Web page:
The Aurora Theatre recently mounted David Davalos’ Wittenberg, which tells the story of prince Hamlet (yes, that Hamlet) and his final fall semester at university before returning to Elsinore castle after news of his father’s death. The two sides of his budding mind are molded by the religious, theological teachings of Professor Martin Luther and the seeking philosophy of Doctor Faust. This creates a wonderful stage to hit back and forth the ideas which Hamlet anguishes over in the famous play. Davalos uses our familiarity with the Bard’s work to comedic ends. Famous lines are thrown around in new ways. (Faust: “To be or nor o be” / Hamlet: “Is that the question?”) This is very entertaining on the surface. The inherent problem is that the very thing that gets people in the door also creates a very high bar to live up to. Most comedies set against Hamlet seem trite. It’s a blessing and curse. Wittenberg is aware of that fact and has fun with these weighty characters while still playing with weighty themes. That’s the blessing. I enjoyed ideas and source material more than the overall production. That’s the curse of adaptation.

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Similarly, genre films can create this same curse of expectation. Jim Jarmusch’s new film Only Lovers Left Alive is a vampire movie. The beauty is that the film exceptionally more than that. Even though Lovers isn’t working with a specific character that most audiences are familiar with, it is working with a certain breed of character. This particular bloody breed is fraught with expectation. Everyone has an idea of what a vampire should be. Just as most theater goers have expectations of the Bard’s dark Danish Prince should be. There is much to be said overall about the quality of this film but for now I’m interested in how it stacks up against audience expectation of the vampire. Jarmusch brings the vampire story back to a place that holds a mirror to humanity instead of existing apart from it.

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My vampiric expectations look something more like Interview with the Vampire rather than Twilight. However all of these stories are playing with similar genre expectations: immortality, sensuality, danger, outsider mentality, super-human power, empowerment, longevity, inspiration, violence, the trappings of existence. The difference here is that Jarmusch takes these tools and turns them into lenses over the human condition. What does it mean to be near-immortal? Do the weight of years enhance our ability to see beauty in the world or only make existence feel all the more heavy? Is creativity richer when you are restricted to the outside fringe of society? How does anger and separation heighten allure? The methodical atmosphere of Lovers rolls over these themes and allows Jarmusch’s characters to appear as tangible and as alive as any human counter part. The film adds up to more than the drawn lines of it’s genre. This is what it looks like when adaptation transcends.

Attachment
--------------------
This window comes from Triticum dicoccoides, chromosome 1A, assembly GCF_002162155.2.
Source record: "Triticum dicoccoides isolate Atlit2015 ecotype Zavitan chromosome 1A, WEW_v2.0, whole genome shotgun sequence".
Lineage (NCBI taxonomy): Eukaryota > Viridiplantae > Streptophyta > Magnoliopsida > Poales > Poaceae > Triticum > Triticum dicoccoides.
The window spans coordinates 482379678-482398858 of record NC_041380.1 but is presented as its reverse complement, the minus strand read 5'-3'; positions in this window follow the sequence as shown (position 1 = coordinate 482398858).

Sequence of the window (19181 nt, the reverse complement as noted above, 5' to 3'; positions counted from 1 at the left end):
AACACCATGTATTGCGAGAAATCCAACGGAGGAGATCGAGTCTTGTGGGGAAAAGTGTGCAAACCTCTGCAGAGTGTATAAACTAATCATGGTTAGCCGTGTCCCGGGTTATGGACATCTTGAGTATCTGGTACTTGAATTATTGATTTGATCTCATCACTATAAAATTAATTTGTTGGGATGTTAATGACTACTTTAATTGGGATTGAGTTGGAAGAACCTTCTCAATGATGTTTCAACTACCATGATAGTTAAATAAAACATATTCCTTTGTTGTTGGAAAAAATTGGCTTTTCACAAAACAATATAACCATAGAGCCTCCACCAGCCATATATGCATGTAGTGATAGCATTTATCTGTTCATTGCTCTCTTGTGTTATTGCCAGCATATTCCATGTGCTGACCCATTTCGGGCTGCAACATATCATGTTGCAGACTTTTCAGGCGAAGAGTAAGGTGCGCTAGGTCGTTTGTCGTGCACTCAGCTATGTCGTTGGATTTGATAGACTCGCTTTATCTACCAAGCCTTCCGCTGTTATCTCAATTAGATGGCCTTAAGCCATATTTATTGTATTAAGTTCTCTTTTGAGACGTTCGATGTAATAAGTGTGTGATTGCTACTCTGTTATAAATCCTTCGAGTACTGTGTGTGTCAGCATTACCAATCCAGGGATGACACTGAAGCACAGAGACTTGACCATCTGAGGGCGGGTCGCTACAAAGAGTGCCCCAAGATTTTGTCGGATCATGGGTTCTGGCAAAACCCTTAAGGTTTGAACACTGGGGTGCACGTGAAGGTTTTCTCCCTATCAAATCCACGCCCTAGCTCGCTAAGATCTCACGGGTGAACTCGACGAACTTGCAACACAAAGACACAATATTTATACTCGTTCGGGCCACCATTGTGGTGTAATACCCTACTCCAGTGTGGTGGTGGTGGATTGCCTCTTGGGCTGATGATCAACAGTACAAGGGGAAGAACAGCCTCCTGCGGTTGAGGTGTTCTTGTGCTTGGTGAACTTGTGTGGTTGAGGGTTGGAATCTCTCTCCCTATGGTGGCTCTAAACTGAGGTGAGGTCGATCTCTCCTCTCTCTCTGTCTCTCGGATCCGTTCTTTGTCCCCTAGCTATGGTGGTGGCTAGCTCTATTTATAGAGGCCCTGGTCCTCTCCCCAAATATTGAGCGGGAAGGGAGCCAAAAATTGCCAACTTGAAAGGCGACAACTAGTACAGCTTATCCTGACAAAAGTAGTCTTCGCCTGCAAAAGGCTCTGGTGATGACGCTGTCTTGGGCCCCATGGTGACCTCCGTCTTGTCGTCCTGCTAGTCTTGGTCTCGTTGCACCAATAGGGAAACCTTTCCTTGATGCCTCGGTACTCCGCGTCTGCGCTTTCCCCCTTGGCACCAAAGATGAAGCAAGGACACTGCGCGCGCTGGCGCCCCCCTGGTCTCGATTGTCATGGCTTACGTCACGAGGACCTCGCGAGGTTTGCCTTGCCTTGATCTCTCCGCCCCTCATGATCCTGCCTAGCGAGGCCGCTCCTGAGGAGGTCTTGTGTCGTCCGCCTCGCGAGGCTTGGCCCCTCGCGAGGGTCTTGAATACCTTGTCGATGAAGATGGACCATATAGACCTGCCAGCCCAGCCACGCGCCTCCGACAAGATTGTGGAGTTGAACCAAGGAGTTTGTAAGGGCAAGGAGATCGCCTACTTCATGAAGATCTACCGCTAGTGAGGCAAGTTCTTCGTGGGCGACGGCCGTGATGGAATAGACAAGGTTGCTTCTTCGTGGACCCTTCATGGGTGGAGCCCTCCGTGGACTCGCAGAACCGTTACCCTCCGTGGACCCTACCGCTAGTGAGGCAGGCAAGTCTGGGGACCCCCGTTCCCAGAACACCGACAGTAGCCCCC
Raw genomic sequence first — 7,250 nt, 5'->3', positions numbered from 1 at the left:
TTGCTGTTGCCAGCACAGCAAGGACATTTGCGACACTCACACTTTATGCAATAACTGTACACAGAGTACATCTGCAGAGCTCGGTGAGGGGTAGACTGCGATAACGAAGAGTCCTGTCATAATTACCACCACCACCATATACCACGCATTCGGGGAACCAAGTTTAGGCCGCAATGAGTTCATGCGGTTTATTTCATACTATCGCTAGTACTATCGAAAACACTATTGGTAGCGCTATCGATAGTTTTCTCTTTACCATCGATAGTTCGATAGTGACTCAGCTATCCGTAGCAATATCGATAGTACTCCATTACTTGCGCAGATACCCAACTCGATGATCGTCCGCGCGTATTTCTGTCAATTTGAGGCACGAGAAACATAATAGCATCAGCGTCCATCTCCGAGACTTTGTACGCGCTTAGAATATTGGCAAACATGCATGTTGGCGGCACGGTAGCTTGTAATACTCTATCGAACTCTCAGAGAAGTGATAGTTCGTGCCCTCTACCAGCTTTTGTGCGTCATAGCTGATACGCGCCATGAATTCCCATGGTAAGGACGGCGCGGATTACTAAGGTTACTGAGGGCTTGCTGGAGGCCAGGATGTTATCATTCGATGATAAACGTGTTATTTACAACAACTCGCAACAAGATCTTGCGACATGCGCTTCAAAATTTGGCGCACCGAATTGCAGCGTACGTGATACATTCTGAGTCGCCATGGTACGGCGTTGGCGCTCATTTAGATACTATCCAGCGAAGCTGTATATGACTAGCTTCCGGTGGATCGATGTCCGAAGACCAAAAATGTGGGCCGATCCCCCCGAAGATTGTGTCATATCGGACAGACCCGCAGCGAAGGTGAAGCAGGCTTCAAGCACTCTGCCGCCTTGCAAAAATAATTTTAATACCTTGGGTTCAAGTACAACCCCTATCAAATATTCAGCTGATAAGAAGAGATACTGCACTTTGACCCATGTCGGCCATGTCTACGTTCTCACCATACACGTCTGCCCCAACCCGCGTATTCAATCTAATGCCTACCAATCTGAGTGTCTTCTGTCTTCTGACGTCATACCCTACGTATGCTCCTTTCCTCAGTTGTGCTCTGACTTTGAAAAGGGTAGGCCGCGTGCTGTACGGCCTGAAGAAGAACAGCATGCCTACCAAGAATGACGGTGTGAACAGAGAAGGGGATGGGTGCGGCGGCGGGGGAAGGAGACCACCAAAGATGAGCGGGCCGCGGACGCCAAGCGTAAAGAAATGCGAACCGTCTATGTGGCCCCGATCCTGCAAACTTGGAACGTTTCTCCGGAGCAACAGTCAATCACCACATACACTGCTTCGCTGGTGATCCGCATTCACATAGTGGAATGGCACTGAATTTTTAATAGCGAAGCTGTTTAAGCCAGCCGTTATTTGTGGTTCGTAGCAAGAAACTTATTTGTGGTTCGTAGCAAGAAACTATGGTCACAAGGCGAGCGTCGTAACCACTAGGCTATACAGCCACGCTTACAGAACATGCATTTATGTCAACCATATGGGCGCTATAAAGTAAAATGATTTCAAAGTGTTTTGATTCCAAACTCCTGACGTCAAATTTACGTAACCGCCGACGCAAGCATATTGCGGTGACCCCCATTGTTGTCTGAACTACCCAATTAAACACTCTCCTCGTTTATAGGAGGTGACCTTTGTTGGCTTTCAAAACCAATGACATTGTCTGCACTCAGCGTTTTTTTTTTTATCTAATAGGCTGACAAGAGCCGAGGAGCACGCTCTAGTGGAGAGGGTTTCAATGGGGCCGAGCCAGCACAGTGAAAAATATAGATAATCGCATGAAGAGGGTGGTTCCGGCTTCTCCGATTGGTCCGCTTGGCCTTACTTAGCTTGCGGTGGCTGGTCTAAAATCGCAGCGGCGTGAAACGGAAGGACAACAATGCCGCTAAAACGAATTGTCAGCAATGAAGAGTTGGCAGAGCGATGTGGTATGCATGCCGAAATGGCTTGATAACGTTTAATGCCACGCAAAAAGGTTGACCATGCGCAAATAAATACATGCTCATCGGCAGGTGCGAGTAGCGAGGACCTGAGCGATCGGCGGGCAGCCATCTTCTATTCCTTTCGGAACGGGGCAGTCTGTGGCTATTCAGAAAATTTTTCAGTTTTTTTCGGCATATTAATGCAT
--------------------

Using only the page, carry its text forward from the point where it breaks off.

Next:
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Adaptation is an essential aspect of artistic creation. It has been and will remain so as long as we continue to create. Occasionally, it seems greater or lesser value is assigned to the discussion of adaptation versus original creation. Which is harder? Which is more important? Ultimately, it’s a fruitless non-discussion. They are different creative endeavors. Black and white rules don’t apply here. (Do they anywhere?) Taking a set of characters and creating a new story around them is just as hard as starting with an entirely blank slate. I’m sure certain sides of this activity come more easily to one writer or another. In the end, do I care whether Hamlet as derived from Amleth or ur-Hamlet? No. The quality of a new creation speaks for itself. With any art, when the piece edges upon transcendence, the familiar can reach into the universal.


Allen, David. Wittenberg. Digital image. N.p., n.d. Web. 13 May 2014.

Jim Jarmusch. Digital image. ;N.p., n.d. Web. 13 May 2014.

Only Lovers Left Alive. Digital image. ;N.p., n.d. Web. 13 May 2014.

Working Title: The Same In Our Differences

Will Leschber looks at Anthology entertainment as he spends a “Night on Earth” with the “Trojan Women”.

Last week I was able to take in one of the myriad Olympian Festival shows. I had the pleasure to see the evening entitled “Trojan Women” which showcased eight short plays featuring the women of the Trojan War. Spurned lovers, bereaved queens, war widows: these women fill out the background of a war that is dominated by figures such as Achilles, Hector and Odysseus. The beauty of highlighting these stories is that it gives a voice to figures forgotten. Briseis, Hecuba, Laodike, Andromache, Polyxena, Cruesa, Oenone, Chryseis: this anthology of supporting women creates a rounded picture of the Trojan War and allows a perspective outside the battlefield to draw focus. Anthology stories are particularly good at providing multiple perspectives.